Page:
Distance (inches)

    Reaction Time (seconds)

    2

    .1

    4

    .14

    6

    .17

    8

    .2

    10

    .23

    12

    .25

  13. Extra: Try repeating this activity with more volunteers. Compare whether age or gender affects reaction speed. Do kids react faster than adults? Do girls react faster than boys?

Observations and Results

In this activity you tested the reaction time of at least two volunteers. Even though the volunteers were primed to catch the ruler, you probably found that they didn’t react instantaneously to you dropping the ruler. Instead, there was a short delay between the point when you dropped the ruler, and the point when your volunteer caught it. This delay is the result of the time it takes your volunteer’s brain to transmit information from their eyes, to their brain, to their hand.

The first signal in your volunteer’s brain was from their eyes, telling their brain that the ruler had dropped. This information came in through a sensory pathway, and had to be processed by your volunteer’s brain. Their brain then sent a signal from the motor cortex (the area of the brain that controls motor or muscle movements), telling their hand to grab the ruler. When you think about all of the steps involved, it’s amazing how quickly your volunteer’s eyes, brain and hand were able to react to the dropping ruler!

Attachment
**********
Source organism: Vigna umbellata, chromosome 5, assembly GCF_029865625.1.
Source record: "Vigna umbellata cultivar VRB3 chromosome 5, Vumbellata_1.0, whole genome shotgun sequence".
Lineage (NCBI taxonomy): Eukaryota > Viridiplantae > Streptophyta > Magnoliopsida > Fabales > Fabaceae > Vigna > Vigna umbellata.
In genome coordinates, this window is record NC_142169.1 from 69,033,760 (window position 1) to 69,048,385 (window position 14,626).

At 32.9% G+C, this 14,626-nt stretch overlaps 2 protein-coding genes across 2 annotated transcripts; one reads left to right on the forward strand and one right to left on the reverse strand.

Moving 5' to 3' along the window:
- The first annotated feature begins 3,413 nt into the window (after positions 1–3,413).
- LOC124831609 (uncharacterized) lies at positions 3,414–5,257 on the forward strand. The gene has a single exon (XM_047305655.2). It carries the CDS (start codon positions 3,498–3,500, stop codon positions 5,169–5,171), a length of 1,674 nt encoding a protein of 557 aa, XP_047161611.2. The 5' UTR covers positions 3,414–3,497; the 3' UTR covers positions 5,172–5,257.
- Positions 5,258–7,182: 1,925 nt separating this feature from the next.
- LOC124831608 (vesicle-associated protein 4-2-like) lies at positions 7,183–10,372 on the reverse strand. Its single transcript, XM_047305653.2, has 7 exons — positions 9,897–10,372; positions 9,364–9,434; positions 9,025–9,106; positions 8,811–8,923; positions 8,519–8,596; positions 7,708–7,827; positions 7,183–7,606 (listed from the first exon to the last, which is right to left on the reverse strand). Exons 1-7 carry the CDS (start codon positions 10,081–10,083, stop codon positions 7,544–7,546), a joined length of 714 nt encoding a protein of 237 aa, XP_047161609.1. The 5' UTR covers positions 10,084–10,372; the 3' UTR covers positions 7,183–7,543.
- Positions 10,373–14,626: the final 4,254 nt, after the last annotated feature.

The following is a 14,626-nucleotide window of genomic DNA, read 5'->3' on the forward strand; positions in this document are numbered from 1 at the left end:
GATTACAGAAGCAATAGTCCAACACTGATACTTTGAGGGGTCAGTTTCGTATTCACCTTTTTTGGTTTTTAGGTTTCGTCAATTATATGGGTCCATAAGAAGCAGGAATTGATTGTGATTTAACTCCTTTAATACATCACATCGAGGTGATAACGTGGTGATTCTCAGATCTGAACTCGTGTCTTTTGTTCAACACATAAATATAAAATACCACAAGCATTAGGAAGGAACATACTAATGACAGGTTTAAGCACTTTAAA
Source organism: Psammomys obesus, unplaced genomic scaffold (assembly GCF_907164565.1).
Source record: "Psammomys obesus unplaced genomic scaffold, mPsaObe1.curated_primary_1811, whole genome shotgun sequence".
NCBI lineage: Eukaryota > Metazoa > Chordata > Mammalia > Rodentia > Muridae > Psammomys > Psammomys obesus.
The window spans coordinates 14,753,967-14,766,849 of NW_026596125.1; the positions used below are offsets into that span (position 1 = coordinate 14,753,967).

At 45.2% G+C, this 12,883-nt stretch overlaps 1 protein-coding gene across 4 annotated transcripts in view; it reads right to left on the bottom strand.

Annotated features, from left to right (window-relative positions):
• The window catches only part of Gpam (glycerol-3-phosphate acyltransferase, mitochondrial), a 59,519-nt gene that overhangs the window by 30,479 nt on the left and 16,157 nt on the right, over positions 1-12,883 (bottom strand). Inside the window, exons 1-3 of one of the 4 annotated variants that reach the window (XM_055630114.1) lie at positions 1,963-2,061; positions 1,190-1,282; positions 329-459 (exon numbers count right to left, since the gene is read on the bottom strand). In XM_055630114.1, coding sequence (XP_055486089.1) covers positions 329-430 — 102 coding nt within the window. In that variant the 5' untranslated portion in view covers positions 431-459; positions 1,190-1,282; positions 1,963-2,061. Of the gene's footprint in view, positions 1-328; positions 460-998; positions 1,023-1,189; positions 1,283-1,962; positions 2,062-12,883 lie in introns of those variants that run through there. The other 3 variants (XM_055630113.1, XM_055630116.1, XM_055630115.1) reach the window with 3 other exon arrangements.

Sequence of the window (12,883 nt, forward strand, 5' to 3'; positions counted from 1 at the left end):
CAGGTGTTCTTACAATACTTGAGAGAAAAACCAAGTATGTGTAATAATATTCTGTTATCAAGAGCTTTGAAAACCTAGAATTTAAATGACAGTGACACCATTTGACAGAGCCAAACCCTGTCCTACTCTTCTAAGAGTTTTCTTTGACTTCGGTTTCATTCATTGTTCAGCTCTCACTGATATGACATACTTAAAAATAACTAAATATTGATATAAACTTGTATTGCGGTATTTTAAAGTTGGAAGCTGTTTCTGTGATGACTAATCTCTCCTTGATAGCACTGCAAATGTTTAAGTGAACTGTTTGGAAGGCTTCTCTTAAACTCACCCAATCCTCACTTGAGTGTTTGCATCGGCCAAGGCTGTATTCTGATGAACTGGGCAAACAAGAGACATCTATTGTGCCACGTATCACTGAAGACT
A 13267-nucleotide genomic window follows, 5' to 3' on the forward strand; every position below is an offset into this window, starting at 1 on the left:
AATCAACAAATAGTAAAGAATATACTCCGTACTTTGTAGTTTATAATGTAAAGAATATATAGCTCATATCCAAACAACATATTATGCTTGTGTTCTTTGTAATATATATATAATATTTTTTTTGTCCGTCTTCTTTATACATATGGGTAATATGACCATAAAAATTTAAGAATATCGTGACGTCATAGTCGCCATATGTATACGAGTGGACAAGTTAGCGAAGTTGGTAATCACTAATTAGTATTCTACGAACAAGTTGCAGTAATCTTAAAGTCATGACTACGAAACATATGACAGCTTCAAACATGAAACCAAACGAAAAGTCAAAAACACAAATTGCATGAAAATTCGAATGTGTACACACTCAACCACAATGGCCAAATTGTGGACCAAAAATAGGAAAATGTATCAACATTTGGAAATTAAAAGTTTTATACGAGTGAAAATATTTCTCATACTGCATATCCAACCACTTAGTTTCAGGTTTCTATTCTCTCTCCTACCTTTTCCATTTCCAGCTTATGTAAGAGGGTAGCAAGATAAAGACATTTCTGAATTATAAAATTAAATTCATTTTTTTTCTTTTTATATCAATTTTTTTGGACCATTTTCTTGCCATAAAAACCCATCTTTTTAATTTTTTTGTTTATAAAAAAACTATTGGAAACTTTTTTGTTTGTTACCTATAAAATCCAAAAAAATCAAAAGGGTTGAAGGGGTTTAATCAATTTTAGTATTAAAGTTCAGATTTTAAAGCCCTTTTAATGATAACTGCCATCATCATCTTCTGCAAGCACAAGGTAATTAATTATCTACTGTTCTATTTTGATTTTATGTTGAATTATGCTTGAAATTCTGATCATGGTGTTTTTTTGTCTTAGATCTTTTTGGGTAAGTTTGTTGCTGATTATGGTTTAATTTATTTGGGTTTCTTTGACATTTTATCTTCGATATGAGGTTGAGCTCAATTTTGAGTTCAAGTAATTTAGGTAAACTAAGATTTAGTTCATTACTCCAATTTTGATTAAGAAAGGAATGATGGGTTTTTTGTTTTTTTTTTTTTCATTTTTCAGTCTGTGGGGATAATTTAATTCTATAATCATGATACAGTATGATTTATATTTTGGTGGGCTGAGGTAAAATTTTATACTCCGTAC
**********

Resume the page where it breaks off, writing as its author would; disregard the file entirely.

When you tried this activity in lower lighting, you most likely found that the reaction time for your volunteers was slightly slower. This is because in low light, it is more difficult for your eyes to identify the moment when you drop the ruler. Therefore, the processing time from eyes to brain to hand is slightly delayed.

More to Explore

Think Fast: Do Video Game Players Have Faster Reaction Times Than Non Players? by Science Buddies

Fast Food: Can Peppermint Improve Reaction Times? by Science Buddies

Science Activities for All Ages! from Science Buddies

Credits

Megan Arnett, PhD, Science Buddies

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Key Concepts
Stimulus, motor response, reaction time, signal transduction